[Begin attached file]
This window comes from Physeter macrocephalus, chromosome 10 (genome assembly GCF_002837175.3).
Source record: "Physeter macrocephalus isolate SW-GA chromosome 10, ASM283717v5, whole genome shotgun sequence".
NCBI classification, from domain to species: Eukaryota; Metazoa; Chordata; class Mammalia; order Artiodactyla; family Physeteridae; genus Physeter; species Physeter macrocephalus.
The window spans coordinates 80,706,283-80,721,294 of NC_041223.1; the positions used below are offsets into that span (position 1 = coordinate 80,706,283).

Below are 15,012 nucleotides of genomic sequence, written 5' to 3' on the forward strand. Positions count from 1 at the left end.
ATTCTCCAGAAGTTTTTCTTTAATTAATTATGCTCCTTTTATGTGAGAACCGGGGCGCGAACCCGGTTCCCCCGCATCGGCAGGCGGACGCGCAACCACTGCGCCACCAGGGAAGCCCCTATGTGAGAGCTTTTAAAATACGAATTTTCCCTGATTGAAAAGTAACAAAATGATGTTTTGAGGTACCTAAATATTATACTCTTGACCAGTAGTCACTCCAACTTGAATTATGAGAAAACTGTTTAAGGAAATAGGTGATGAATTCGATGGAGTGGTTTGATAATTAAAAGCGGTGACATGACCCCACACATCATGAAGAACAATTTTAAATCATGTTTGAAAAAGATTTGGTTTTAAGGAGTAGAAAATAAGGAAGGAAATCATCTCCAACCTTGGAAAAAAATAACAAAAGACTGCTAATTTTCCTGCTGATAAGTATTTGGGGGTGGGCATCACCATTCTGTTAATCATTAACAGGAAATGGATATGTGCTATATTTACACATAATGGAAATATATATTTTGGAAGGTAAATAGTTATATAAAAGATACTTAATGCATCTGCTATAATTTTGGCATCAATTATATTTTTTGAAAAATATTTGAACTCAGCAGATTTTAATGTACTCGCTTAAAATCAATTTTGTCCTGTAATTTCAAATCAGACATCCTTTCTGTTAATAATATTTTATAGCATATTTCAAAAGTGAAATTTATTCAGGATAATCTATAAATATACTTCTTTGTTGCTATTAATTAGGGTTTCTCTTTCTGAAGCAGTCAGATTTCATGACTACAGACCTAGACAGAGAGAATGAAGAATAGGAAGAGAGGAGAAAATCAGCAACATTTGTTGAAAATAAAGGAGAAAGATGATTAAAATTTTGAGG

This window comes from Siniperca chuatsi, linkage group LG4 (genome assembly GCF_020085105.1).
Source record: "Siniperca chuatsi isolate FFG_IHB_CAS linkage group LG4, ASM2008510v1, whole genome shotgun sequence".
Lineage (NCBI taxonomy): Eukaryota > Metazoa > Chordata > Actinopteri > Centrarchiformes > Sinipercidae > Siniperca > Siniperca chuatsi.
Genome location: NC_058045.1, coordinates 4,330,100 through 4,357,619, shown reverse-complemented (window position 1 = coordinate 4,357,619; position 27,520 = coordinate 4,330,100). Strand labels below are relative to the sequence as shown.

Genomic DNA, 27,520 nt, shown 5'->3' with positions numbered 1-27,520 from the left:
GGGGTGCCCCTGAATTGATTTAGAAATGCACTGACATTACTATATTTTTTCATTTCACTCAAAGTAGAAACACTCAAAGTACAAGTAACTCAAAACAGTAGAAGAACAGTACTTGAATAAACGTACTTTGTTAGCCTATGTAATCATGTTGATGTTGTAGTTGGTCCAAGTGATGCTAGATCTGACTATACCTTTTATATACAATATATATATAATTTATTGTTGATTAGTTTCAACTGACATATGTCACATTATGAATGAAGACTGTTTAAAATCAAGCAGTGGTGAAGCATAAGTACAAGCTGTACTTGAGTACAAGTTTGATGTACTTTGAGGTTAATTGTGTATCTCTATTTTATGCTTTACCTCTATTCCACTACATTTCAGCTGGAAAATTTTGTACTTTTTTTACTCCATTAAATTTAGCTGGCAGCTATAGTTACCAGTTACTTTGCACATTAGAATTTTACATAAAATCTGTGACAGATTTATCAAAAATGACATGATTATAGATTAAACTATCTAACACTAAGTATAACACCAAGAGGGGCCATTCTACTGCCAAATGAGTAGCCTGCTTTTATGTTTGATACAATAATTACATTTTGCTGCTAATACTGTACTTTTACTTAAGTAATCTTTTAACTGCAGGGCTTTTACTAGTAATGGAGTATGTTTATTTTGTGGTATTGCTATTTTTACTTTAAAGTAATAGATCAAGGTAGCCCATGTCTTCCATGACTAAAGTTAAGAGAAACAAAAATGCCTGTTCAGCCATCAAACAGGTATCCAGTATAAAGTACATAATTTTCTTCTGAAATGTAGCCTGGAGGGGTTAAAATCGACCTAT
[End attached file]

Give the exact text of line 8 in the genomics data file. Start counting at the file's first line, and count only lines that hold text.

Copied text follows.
Source record: "Siniperca chuatsi isolate FFG_IHB_CAS linkage group LG4, ASM2008510v1, whole genome shotgun sequence".